What is the reason for the rail strikes in London?
After the rail strikes in London, what alternative methods have passengers resorted to?
What was Boris Johnson’s reaction to the rail strikes in London?
Why have taxi fares increased in the UK in recent days?
Thousands of rail workers in UK have been on a massive and crippling strike in England, Scotland, and Wales since Tuesday over pay in what is said to be an unprecedented strike in more than three decades.
Uncertainty for Train Passengers
On Tuesday, Thursday and Saturday, the UK faces its biggest strike by railway workers in more than 30 years. Train passengers in the UK must be prepared for long waiting times during these rail strikes. More than 50,000 workers will go on strike on Tuesday, Thursday and Saturday according to the National Union of Rail, Maritime and Transport (RMT). This is the largest strike in British rail transport in more than 30 years. On Tuesday, employees of the London Underground also want to stage a walkout for 24 hours. Tens of thousands of signallers, maintenance and train staff went on strike on Tuesday, the first day of UK’s biggest rail strike. Disruptions are expected for passengers as unions and the government did not back down on their pay negotiations.
The Reason for Rail Strikes
The reason for this industrial action is the failed negotiations on salary increases. According to RMT, the union had called for a 7.1% pay rise for employees in December due to high inflation rates. Transport secretary, Grant Shapps, has strongly criticised the rail strikes, saying that the union is punishing millions of innocent people instead of calmly discussing the necessary reforms. There has been no such thing in the UK since the great wave of strikes in the late 1970s. Not only the national rail transport, but also the London underground has been affected by the strike as only a quarter of trains will run.
Boris Johnson Reacts to Rail Strikes
Prime Minister Boris Johnson put the public on notice for further strike action as Downing Street said it would “not give in” to demands from the railway unions. The prime minister’s official spokesman said: “The prime minister’s view is it is in the long-term interest of both the country and the public to not give in to some of these demands which would stop us being able to modernise the railways.” “Despite the best efforts of our negotiators no viable settlements to the disputes have been created.” said Mick Lynch, RMT’s general secretary. In a statement, he blamed the British Minister for Transport for cutting billions of pounds from the public transport budget, claiming that he was trying to cut thousands of jobs in the country’s railway network.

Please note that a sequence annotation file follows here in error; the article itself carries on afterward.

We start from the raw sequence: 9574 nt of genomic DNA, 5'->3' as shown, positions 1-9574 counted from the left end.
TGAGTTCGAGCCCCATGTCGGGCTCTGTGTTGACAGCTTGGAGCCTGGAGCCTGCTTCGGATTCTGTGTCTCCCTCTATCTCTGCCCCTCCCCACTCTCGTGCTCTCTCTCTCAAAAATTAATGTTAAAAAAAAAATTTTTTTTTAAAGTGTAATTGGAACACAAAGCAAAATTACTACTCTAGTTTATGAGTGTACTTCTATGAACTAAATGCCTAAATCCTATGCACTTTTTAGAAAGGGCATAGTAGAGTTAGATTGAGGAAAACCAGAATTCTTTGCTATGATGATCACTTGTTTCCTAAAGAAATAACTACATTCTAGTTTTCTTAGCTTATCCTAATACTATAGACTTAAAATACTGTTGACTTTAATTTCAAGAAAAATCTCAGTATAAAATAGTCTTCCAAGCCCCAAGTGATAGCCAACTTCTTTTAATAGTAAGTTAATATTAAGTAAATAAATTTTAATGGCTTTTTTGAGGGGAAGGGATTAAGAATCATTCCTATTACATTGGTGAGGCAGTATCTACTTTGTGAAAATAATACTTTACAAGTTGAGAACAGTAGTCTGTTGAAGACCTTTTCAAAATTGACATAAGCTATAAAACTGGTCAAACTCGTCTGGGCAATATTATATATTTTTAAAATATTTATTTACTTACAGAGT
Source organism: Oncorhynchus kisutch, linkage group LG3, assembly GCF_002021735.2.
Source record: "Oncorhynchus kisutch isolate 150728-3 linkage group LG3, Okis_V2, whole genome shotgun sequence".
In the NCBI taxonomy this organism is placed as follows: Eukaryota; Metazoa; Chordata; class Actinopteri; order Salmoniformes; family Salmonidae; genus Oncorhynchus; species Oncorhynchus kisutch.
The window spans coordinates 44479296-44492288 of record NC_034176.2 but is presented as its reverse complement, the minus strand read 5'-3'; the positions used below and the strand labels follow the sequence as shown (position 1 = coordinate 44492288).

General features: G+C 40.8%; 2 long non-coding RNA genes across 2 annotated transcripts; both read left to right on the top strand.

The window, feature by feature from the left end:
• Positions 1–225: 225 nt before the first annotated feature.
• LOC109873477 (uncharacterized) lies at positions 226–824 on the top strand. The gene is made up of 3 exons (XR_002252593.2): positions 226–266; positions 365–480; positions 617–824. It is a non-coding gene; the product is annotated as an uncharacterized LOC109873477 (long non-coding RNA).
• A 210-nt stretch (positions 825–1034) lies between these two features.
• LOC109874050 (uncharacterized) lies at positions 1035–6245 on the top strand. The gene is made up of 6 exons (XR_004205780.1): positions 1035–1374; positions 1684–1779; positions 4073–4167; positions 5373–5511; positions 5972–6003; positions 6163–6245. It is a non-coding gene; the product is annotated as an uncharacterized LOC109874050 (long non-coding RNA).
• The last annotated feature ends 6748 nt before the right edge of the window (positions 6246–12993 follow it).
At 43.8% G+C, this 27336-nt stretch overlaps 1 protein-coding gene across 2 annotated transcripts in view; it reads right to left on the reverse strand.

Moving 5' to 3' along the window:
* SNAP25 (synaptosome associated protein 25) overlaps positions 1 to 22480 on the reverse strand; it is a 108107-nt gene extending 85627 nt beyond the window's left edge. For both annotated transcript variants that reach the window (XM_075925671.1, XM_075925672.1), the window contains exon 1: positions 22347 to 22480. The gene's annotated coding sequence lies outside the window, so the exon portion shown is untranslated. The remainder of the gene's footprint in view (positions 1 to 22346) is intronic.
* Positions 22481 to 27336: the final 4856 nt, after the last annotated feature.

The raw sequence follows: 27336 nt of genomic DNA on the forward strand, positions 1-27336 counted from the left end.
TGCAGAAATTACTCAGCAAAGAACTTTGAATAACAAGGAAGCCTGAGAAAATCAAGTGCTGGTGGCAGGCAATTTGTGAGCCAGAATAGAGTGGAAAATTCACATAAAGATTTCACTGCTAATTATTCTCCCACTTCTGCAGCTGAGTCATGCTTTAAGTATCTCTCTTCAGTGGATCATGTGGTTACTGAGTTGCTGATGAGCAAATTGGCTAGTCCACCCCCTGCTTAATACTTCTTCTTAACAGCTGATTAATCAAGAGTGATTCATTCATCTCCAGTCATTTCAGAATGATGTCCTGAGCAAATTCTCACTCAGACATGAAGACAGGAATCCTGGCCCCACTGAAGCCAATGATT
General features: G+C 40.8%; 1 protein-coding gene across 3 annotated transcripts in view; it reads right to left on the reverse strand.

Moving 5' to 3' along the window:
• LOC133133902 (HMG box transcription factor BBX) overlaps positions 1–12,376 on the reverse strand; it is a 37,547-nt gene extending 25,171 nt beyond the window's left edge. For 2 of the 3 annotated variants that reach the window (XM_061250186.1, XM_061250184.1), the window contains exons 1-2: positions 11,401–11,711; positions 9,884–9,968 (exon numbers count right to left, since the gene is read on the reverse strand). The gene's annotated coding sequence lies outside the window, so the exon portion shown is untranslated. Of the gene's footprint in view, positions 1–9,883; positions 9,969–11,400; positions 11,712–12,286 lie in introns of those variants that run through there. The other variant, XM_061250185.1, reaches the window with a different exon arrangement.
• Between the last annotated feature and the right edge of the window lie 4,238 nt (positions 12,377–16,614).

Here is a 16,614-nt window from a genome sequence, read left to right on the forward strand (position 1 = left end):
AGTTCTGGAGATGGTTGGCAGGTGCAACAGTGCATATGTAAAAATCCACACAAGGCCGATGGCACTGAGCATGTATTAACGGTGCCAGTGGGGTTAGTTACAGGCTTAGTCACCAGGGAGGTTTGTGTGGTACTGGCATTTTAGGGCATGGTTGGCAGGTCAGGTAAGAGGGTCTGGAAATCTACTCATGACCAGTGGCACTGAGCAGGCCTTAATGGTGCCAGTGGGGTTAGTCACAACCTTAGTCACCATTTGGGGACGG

The Possibility of a Strike by Other Unions in London
Thousands of union members marched in central London on Saturday. NHS teachers and practitioners in solidarity with the rail strikes in London also threatened to stop work. Paul Dales, an economist at Capital Economics, estimates that the rail strike could cut UK’s gross domestic product by 0.4% in June. The British economy also slowed in April. The UK Prime Minister Boris Johnson, under pressure to help Britons facing the worst economic downturn in decades, said the strike in London was hurting businesses that had not yet recovered from the effects of the Covid-19 outbreak.
The Streets of London are Too Crowded
During the busy morning hours, the streets were crowded with cars, bicycles and pedestrians and were busier than usual. Hospital staff say some of their colleagues slept at work overnight so they could continue to care for patients the next day. Johnson called the strikes a “wrong and unnecessary” move at a cabinet meeting, stressing that the country must continue on its path because it is in the public interest to improve the way the railways are run.
Bank of England Report on Inflation
According to the Bank of England (BoE), inflation will exceed 11% in October. The economy is currently on a contraction path and may enter a recession in the second half of the year. Of the major industrialised nations, only Russia is economically worse off than the UK, according to the Organisation for Economic Co-operation and Development (OECD). The unions said the rail strikes in London could mark the beginning of a “summer of discontent” with teachers, doctors, garbage workers and even lawyers facing a 10% rise in inflation.
Rising Taxi Fares in the UK
At the same time as the strikes, the demand for Uber online taxi services has increased. “We are expecting significant increases in demand as a result of strike action across the rail network next week. We are informing drivers of the expected increase in demand to help ensure there are enough cars out on the road,” an Uber spokesman said. But reports suggest that taxi fares have multiplied. The strike is estimated to cost the British economy £1 billion ($1.22 billion). Rumors of strikes are being heard from other public sector employees.
The rail strikes are taking place in London as the unprecedented jump in inflation and the rampant rise in the cost of living have placed the UK in the worst economic situation in half a century. Inflation rates reached 9% last month (April), according to the latest report by the Office for National Statistics (ONS). This figure, in addition to being the highest in the last 40 years, actually shows a 2% jump in one month. Prior to the Ukraine War, inflation was projected to reach around 2%, despite pressures by Brexit and the Covid-19 pandemic. But now economists predict that inflation will reach above 10% by the end of this year due to rising energy prices.